Archive for ‘boring stuff about me’

October 11, 2012

Text, subtext, and ‘accessibility’

by Carl Dyke

I just realized, silly me, that I’m a subtext Nazi. As a trained critical reader in the human studies, history / sociology / anthropology, I pretty much assume that most of what I’m interested in will be in the subtext. Because as Wittgenstein remarks, “the aspects of things that are most important for us are hidden because of their simplicity and familiarity.”

And as a ‘sophisticated’ reader of cultural product, I expect to have my intelligence challenged by puzzles of interpretation. I am immediately put off by overly-expository presentation, which strikes me as crude and amateurish. If I’m being told the plot and the characters are soliloquizing their backstories within the first five minutes / pages, I’m out. In fact, I really don’t want to be told that stuff at all – I want it to emerge from the dynamics of a more subtle, dare I say lifelike development.

Here is no doubt where my visceral disgust with the discourses and judgments of ‘accessibility’ comes from. It’s all just so vulgar, and I mean that with all the sniffy poindexter class warfare pique I can pack into that nasty little word. Who needs things to be obvious? Stupid people, obviously. Or lazy people, but definitely not people I want on my team.

In my reading circles the students struggle at first with ‘difficult’ texts in which the characters do not reveal themselves immediately, the plot is joined in medias res, and perspectives or timelines are nonlinear. Pretty much anything ‘literary’ knocks them into a resentful funk. But these are students – they are ignorant, not stupid, and we’re here to fix ignorance. Their expectations are all textual, so they don’t know how to feel about the mysteries of subtext. I make their frustration explicit – the author is playing them, making fun of them. Here’s another way to think about it – the author is respecting your intelligence, not saying every little thing, trusting you to work it out. Turns out they’re mostly not lazy either, they just don’t feel authorized to read between the lines. May even feel that it’s rude. Which in lots of everyday contexts, it is.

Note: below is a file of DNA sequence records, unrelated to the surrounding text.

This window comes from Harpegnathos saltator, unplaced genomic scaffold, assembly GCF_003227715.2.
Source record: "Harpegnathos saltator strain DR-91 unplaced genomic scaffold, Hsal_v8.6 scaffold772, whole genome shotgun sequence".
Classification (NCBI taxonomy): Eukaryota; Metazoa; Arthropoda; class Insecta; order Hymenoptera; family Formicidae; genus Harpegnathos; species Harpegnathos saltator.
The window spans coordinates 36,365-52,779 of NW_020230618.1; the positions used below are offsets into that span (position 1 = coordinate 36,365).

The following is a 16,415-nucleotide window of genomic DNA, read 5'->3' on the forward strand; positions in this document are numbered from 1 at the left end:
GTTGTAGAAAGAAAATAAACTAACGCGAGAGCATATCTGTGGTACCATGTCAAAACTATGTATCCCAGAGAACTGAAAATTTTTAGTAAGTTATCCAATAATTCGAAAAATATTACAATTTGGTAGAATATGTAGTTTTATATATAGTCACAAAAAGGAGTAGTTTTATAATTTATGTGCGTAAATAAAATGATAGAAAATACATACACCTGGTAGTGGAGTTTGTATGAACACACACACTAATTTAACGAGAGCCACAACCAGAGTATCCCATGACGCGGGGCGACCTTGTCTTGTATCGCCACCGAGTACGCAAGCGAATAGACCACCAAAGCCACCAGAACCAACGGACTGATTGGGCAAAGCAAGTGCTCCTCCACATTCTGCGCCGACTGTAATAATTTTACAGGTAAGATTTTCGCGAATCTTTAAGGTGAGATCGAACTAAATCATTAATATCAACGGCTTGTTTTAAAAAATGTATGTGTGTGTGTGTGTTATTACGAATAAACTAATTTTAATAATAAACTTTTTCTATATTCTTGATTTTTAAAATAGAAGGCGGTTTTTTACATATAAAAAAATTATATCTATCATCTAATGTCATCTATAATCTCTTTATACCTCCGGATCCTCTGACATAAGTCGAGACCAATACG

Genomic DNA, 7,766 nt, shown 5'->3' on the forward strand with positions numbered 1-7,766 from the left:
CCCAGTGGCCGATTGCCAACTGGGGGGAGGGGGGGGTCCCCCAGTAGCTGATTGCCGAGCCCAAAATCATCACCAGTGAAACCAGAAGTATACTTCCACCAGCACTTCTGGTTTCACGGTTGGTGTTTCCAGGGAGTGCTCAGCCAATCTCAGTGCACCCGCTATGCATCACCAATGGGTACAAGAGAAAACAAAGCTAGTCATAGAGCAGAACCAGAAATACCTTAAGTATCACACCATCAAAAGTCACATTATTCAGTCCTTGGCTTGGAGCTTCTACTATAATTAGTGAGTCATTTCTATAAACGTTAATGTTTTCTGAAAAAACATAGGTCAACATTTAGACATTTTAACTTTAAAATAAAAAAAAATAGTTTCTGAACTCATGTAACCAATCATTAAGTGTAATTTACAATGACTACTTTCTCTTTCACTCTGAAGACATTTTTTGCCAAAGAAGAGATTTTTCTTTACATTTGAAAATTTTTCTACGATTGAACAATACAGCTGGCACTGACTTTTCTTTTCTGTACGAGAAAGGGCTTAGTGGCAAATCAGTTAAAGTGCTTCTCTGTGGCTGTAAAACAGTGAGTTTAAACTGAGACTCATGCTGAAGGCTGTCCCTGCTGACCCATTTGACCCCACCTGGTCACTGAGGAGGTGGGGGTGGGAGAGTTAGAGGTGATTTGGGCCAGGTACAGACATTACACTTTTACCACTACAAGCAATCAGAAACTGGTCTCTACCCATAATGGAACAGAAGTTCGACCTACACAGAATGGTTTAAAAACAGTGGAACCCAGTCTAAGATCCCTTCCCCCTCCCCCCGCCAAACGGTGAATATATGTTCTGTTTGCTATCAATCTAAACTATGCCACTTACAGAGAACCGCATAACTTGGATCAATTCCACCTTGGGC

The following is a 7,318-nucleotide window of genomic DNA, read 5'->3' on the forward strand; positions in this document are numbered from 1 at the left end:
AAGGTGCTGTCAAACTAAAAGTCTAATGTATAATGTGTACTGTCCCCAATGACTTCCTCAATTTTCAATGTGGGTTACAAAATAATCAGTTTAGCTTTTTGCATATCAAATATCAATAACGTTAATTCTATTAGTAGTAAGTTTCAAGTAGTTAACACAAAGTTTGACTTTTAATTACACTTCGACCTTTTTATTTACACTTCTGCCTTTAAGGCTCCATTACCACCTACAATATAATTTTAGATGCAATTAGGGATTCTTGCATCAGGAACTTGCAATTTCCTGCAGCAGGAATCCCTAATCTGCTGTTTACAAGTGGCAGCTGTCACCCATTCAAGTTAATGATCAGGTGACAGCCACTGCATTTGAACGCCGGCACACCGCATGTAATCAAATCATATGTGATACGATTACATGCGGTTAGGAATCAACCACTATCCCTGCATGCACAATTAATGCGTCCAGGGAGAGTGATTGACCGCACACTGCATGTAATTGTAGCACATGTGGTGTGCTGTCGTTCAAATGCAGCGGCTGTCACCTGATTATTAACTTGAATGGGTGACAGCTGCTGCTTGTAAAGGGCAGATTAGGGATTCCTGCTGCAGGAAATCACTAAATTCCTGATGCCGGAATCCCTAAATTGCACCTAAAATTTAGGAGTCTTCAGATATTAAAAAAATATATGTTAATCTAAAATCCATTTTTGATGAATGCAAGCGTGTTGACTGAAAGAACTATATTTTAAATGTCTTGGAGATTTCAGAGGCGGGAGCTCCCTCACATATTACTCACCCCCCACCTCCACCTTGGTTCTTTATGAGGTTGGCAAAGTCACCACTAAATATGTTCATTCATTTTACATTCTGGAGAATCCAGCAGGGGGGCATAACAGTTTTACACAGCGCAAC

Let’s think of this as a workout for our brains, I say. Is it a good workout if it doesn’t make you sweat? Do you see results immediately when you work out? Is it worth it in the longer run to have a mind that can handle a heavier load? What would be the advantages of being someone who doesn’t need to be told every little thing – the bird that can find its own worms rather than needing someone else to chew them up and spit them down you?

So, is this class war?

September 16, 2012